In the Skill Chapters students describe their learning of math content.After learning a specific math concept, such as the use of the basic trigonometric functions, students compile a Skill Chapter to document their learning of that topic.The Skill Chapter consists of two parts: the cover letter and the evidence.Students choose the evidence (usually homework and class work) that best shows their learning in the chapter.Then they write a cover letter explaining what they have learned, how they use what they have learned, and how the evidence demonstrates their learning.In the example of the trigonometric functions, students would include definitions of sine, cosine, and tangent, explain how to use those functions to solve problems, and discuss how their evidence demonstrates their learning of those concepts.The cover contains student_s reflection and communication.

In Problem Solving Chapters, students take on complex, open-ended problems and formally document their progress on those problems.These are often Problems of the Week.The write-up, which is somewhat standard, includes four sections: Problem Statement, Process, Solution, and Reflection.The key learning occurs when students are asked to translate their mental processes into writing, thereby making those processes more concrete. In addition, students are sharpening their communication and logic skills when defending these elaborate solutions.I have observed the students are more motivated to do the _writing_ in a math class when it is an essential part of the course as opposed to a seemingly superfluous activity.

In the Assessments section students apply those skills addressed in the portfolio and help me to see students_ ability to take the skills they have learned and apply them to new situations. This section distinguishes students_ ability to transfer the skill to different situations from merely being able to _parrot_ back what happened in class.

The Self-Evaluations section is designed for students to reflect on their performance as a learner _ the metacognition on the class.What did they do well in this class?What could they do better in future math classes?Students often use this as a forum to inform me of what worked well in the class and to suggest changes that may better facilitate effective learning.

This portfolio system gives me a clear understanding of what students have learned. The portfolios are assessed on the level of communication and understanding presented as well as given a level for the portfolio and narrative feedback. Students also have an opportunity for revision, allowing them to fill in their own gaps in learning.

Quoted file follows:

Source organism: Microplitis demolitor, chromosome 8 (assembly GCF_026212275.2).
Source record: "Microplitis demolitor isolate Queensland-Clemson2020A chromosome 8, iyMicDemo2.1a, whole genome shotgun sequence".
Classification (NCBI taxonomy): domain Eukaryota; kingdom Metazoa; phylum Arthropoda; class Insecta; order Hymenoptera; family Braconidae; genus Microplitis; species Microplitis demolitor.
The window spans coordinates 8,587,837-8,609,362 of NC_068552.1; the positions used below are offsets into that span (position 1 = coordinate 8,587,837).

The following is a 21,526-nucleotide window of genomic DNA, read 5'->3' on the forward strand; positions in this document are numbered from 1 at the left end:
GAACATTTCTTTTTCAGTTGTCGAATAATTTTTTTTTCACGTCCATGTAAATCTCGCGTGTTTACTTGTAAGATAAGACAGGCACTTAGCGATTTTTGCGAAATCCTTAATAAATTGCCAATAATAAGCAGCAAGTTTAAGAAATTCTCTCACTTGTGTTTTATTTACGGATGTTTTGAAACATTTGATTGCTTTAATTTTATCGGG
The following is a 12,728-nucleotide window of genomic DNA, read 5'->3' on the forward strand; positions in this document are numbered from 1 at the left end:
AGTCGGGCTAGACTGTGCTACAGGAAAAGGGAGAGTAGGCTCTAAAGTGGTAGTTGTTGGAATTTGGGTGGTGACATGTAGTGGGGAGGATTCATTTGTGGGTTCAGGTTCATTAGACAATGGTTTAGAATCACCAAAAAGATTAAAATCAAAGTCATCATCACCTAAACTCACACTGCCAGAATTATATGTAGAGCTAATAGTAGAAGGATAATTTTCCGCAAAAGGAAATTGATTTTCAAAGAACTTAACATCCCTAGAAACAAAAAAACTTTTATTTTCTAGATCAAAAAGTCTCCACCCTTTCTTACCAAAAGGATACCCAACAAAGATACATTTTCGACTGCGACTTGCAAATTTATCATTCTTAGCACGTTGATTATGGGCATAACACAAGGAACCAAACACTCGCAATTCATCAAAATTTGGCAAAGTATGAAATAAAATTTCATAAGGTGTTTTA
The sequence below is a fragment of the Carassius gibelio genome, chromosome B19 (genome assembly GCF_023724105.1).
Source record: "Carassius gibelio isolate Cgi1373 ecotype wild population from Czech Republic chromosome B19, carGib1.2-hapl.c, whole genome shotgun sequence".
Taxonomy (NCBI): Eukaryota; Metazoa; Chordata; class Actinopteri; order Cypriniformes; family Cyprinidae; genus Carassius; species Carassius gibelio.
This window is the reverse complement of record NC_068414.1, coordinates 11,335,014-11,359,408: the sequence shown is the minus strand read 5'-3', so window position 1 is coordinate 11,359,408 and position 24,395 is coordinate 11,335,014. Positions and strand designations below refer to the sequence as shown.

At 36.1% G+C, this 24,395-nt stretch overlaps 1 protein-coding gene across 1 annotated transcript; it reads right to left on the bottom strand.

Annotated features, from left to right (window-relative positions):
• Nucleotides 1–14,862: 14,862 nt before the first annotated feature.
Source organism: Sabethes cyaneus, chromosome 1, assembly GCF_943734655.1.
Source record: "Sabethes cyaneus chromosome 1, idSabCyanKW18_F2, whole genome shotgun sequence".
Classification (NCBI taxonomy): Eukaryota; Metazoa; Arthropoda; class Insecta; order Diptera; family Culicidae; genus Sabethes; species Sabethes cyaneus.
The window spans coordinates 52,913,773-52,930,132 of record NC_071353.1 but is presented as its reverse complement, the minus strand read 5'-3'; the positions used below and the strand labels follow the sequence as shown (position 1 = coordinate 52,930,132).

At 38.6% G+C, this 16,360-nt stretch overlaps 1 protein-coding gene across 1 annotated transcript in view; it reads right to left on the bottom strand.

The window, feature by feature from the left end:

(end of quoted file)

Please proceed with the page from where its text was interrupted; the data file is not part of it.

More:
I have encountered some hurdles in implementing portfolios. One hurdle for students is that portfolios are different from what they have seen before and often students may be inclined to avoid them. One way to combat this is to provide students with models of exemplary portfolios. It is also useful to set up a support structure of deadlines so students are compiling the portfolio in manageable segments.

A hurdle for the instructor can be time. The initial implementation of portfolios is the most time consuming because the instructor has to learn how to most efficiently review all the portfolios. However, after assessing a few portfolios, I find the review goes surprisingly quickly. Also, when students are compiling portfolios, I do not give many tests or quizzes and only check homework assignments for completion. This frees up my time for portfolio evaluation. However, portfolios may require greater time and thought commitment than other alternative forms of assessment.

Summary: Portfolios are not just a compilation of work and applied problems.My students often say they did not really understand what was happening with the math until they compiled their portfolios.Portfolios are an opportunity for students to go beyond problems and reach the meta-level where they are explaining and reflecting on the process they use to deal with mathematical situations.